Barbecue patriarch grew more than business

Barbecue patriarch grew more than business

By Kathi Bliss

Editor/POST-REGISTER

 

Texas barbecue has become the “thing of the moment,” largely due to Lockhart’s success in that very field. The community boasts “Oldest in Texas.” It boasts “Oldest in Texas – Same Family.” And it boasts the Congressional recognition of “Barbecue Capitol of Texas.”

The notoriety makes for good headlines. But it will never compare to a granddaughter, shivering on a metal stool, watching her grandfather trim and season more than 100 briskets, every day.

“PopPop would bring me to the restaurant…” Kara Anthony said. “But it was so cold!”

“No, it wasn’t,” chimes in “Grammie,” Norma Jean. “There was no air in that room, so it was cold in the winter, and it was hot in the summer.”

Nonetheless, while six of Edgar Black, Jr.’s grandchildren might agree on little else, they agree on that.

“PopPop always wanted what was best for us,” said Christina Black.

While they recounted sifting through his pockets for Tylenol for his headaches, or quarters for his grandchildren, the one thing they can agree upon is this.

Edgar Black, Jr., loved growing things.

He grew his business, for which most in Lockhart will remember him.

Some were about “bigger, better and best.” Edgar kept it more simple. His touchstone was “known, familiar and right.”

When he saw a child in need, he helped. If he saw injustice in action, he stepped out. Fearlessly groundbreaking, having hired people of color when it was unheard of, and standing for desegregation when such acts were shunned, he held. Standing strong against a community that revered him, whose opinions he didn’t share, he held.

This community knows well, the business and community face of Edgar Black, Jr. That’s a story we don’t need to rehash. Far more fascinating, to know that his grandchildren can’t smell black pepper without thinking of him.

Each is able to recount at least one time they joined their grandfather on his work days, trimming and seasoning the brisket for the now-famed Black’s Barbecue. Recalling those memories brings them back to a time when they began growing their work ethic, before they had even lost their baby teeth.

“I remember [Grammy and PopPop] would watch us over the summer, while our parents were working,” Christina said. “And we would go into the restaurant, and work the register at the drink counter, before we could even see over the counter!”

During the rare times he wasn’t growing his business, or growing his family, Edgar was busy with the plants he treasured.

“He had such a green thumb,” son Terry said. “They had a three-car garage in the house, but you could only get one car in there, because the other two spaces were for his greenhouse.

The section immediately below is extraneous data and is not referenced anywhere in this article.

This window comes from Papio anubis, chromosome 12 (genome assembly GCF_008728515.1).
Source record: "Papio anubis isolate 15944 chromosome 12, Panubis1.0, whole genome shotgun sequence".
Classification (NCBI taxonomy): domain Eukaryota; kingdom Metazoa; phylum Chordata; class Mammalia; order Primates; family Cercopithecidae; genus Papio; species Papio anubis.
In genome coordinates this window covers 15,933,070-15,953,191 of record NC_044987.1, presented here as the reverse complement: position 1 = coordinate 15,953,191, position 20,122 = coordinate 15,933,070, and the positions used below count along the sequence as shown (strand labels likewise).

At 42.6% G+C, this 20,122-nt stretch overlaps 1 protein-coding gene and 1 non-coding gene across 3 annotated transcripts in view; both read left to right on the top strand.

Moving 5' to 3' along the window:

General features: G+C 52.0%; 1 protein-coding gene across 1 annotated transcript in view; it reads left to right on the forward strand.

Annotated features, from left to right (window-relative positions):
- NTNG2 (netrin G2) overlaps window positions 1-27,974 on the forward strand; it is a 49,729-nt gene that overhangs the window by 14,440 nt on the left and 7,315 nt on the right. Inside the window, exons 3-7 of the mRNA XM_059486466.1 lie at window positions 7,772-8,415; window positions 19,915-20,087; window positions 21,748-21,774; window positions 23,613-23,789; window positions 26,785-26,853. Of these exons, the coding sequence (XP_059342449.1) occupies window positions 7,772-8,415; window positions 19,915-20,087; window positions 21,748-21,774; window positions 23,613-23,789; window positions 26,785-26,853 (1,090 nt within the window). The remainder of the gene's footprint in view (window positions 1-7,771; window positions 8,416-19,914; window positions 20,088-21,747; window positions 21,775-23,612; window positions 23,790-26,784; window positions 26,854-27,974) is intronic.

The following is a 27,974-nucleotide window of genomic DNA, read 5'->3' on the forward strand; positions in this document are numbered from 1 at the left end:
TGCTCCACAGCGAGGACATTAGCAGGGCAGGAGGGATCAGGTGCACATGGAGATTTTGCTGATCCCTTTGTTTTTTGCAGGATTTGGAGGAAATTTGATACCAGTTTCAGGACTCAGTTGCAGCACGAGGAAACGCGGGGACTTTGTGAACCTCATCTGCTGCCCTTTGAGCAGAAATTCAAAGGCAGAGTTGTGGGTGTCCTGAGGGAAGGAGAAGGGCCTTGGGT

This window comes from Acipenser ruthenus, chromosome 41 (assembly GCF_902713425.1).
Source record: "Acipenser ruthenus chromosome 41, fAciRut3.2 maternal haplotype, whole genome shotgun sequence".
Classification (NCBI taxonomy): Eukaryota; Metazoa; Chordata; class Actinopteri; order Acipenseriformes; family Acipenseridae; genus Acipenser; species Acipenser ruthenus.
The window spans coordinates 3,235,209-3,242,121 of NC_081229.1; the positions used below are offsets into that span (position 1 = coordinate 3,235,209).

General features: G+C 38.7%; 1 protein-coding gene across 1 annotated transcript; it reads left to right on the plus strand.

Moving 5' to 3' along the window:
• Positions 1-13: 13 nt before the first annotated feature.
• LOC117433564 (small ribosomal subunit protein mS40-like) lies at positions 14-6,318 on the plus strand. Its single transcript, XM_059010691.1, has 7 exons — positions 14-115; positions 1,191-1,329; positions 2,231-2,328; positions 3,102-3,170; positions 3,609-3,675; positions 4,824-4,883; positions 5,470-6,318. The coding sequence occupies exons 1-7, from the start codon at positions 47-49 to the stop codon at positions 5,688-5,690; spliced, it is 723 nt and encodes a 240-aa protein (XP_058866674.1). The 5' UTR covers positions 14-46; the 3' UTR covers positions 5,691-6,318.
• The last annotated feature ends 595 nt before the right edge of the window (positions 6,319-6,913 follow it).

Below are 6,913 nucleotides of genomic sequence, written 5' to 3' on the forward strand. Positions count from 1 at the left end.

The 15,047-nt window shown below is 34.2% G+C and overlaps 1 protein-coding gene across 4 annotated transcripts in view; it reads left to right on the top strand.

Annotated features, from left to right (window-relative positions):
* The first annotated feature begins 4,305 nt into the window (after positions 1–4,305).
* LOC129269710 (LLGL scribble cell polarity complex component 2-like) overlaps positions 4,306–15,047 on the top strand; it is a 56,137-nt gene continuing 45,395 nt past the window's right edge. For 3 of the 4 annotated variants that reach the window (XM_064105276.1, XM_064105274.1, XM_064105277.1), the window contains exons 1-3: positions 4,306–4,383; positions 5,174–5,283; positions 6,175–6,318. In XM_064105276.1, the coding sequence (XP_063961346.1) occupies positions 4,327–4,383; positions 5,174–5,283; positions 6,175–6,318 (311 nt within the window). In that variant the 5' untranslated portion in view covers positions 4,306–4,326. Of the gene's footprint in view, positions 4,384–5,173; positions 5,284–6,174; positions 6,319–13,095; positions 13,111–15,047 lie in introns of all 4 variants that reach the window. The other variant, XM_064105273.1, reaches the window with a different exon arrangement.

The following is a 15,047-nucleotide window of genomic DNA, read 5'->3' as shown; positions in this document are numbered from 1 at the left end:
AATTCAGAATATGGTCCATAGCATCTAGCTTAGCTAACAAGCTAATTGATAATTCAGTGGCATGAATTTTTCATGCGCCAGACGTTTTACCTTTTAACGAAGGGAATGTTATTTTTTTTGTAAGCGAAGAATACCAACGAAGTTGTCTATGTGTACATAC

Indeed, instead of purchasing flowers, when Terry married in 1978, much of the church was decorated with flowers and potted plants from his father’s garden.

“I remember he always had us work in that garden when we were kids,” Barrett said. “He’d get home from work, and go straight out there, and we’d work until the work was done, and it all had to be done perfectly, the first time.”

That, more than anything, is the message that Edgar delivered to his family – do your very best, the first time around. And certainly, he did. One family friend noted, “He wore the tread off the tires, and was riding around on rims!”

Certainly, when he passed away on Friday evening, Edgar could easily boast to St. Peter that he had done his very best. More important than growing a successful business that has branched out to become a household name with both sons and four grandsons actively carrying on the pitmaster tradition, he (along with his constant companion, Norma Jean) grew a loving and successful family, actively involved with six grandchildren and five (soon to be six) great-grandchildren.

“I don’t know how they managed to do it,” grandson Barrett said. “They ran the restaurant all day, but I don’t remember a Little League game, or any activity that any of us did, that they weren’t there for. They just had their chairs in the back of the car, and they always showed up.”

After fighting ill health for several years, Edgar C. Black, Jr., one of Lockhart’s Barbecue Kings, and the patriarch of the Black family, passed away on Friday, June 2, just before 10 p.m. While the community will mourn a business and community leader, who was instrumental in integration and building business, his family will simply remember a man who loved the Astros and taught them to be better people every day.

kathibliss@post-register.com

 

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